• Pennsylvania law defines “mentally gifted” as “outstanding intellectual and creative ability the development of which requires specially designed programs or support services, or both, not ordinarily provided in the regular education program.”  (22 Pa. Code § 16.1)
    • Pennsylvania law requires students who are gifted to be provided an education that enables them to participate in acceleration or enrichment, or both, as appropriate, and to receive services according to their intellectual and academic abilities and needs. (22 Pa. Code §§ 4.28, 16.2)
    • The term “mentally gifted” includes a person who has an IQ of 130 or higher, when multiple criteria as set forth in the Department Guidelines indicate gifted ability. Determination of gifted ability will not be based on IQ score alone. The determination shall include an assessment by a certified school psychologist. A person with an IQ score lower than 130 may be admitted to gifted programs when other educational criteria in the profile of the person strongly indicates gifted ability. (22 Pa. Code § 16.21(d))
  • Identification of Special Education Needs

    Each Pennsylvania school district is required to:

    • adopt and use a public outreach awareness system to locate and identify children thought to be eligible for special education within the school district’s jurisdiction;
    • conduct awareness activities to inform the public of its early intervention and special education services and programs and the manner in which to request services and programs; and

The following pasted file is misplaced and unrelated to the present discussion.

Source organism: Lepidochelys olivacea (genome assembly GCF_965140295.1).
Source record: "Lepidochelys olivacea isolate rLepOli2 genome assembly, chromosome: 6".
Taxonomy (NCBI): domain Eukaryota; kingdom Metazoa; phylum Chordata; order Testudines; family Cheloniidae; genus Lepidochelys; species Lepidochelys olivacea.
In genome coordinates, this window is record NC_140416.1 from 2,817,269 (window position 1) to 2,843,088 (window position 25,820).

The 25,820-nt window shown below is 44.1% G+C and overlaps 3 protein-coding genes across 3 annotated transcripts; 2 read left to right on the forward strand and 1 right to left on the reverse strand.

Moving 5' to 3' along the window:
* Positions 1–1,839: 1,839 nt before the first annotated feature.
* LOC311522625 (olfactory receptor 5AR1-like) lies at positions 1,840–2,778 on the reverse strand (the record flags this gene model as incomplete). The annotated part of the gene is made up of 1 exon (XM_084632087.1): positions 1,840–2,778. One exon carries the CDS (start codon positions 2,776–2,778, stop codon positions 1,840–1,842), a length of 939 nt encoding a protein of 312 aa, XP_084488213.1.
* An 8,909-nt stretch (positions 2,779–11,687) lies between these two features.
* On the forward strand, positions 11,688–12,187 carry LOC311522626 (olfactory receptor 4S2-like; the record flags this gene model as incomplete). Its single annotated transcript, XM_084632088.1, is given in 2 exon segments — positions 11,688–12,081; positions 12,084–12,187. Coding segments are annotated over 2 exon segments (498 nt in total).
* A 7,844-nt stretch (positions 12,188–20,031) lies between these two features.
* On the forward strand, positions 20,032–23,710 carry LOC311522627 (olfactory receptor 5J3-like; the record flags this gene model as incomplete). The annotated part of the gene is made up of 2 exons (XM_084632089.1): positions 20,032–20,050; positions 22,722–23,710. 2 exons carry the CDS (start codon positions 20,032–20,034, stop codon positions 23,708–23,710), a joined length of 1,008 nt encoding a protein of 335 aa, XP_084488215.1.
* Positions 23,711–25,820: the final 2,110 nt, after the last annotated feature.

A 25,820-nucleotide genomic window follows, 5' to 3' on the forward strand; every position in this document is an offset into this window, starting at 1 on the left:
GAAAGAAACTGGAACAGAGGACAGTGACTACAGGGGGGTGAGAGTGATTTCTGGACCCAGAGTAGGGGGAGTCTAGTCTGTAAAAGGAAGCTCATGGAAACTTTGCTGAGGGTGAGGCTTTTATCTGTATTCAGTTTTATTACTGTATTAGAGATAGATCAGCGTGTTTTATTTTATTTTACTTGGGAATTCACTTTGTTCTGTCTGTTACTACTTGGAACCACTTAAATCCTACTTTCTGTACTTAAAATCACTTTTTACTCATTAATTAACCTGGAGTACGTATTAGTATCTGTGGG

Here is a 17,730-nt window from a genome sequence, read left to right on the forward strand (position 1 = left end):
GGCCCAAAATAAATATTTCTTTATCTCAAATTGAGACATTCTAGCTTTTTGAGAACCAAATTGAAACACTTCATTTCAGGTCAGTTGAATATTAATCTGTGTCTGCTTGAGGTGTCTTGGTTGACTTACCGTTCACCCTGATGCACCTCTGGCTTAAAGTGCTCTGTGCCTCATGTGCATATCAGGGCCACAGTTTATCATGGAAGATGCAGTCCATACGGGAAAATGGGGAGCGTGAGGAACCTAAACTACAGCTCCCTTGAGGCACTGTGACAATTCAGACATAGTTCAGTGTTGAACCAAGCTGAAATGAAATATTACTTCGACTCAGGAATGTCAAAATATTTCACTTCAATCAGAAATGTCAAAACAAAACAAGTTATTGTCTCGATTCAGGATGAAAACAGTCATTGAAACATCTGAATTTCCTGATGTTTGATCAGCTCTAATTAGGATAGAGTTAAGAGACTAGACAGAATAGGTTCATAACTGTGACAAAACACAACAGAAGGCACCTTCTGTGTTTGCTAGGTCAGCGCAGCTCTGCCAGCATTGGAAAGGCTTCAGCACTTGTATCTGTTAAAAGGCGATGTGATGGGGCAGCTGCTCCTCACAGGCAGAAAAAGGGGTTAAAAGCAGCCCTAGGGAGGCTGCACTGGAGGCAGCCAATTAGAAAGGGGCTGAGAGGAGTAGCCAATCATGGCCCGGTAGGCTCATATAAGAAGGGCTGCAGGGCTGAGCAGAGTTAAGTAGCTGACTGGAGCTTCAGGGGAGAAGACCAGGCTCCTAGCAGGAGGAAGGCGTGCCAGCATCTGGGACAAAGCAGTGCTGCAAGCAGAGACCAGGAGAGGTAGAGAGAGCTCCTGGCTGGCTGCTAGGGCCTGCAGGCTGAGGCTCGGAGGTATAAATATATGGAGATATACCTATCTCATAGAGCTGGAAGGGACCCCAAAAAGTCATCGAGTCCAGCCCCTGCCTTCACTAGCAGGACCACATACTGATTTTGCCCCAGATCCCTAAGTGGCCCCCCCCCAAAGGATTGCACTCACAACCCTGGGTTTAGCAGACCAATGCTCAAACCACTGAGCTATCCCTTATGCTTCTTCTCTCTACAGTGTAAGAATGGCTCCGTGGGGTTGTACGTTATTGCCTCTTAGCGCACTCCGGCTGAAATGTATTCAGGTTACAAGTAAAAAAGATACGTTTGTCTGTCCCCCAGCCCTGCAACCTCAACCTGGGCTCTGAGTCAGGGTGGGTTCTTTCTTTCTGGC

• provide annual public notification, published or announced in newspapers or other media, or both, with circulation adequate to notify parents throughout the school district of child identification activities and of the procedures followed to ensure confidentiality of information pertaining to students with disabilities or eligible young children.

    Disability or Special Education Needs Identification Process:

    Initial Screening – Identify and provide initial screening of students to identify any withacademic, social/emotional or sensory (vision/hearing) or speech/languagedifficulties. The hearing and vision screening are to be conducted inaccordance with Section 1402 of the Public School Code of 1949 (24 Pa. Code § 14.1402)for the purpose of identifying students with hearing or vision difficulty

    Peer Support –assistance for teachers and other staff members to assist them in workingeffectively with students in the general education curriculum.

  • Common Core Standards
    • Pennsylvania adopted the Common Core State Standards for English, language, arts, and mathematics. The standards for K-12 were developed by the National Governors Association and the Council of Chief State School Officers. They are based on the idea that all students should have certain education and skills within their K-12 education careers so that they will graduate high school able to succeed in entry-level, credit-bearing academic college courses and in work-force training programs.
    • The English language arts standards cover reading –literature, information text and foundational skills -­as well as speaking and listening, writing, and language.
    • At the high school level, the standards address reading, history and social studies as well as science and technical material. However, they don’t address particular content students should master in those areas.
    • The math standards are divided by grade level from kindergarten through eighth grade. For high school, the standards cover six areas: number and quantity, algebra, functions, modeling, geometry and statistics and probability. In addition to grade-level standards, the common core includes a section called “Standards for Mathematical Practice.” Those standards include five practices: making sense of problems and persevering in solving them, reasoning abstractly and quantitatively, making viable arguments and critiquing the reasoning of others, modeling with math and using appropriate tools strategically.
    • The Common Core State Standards are available at: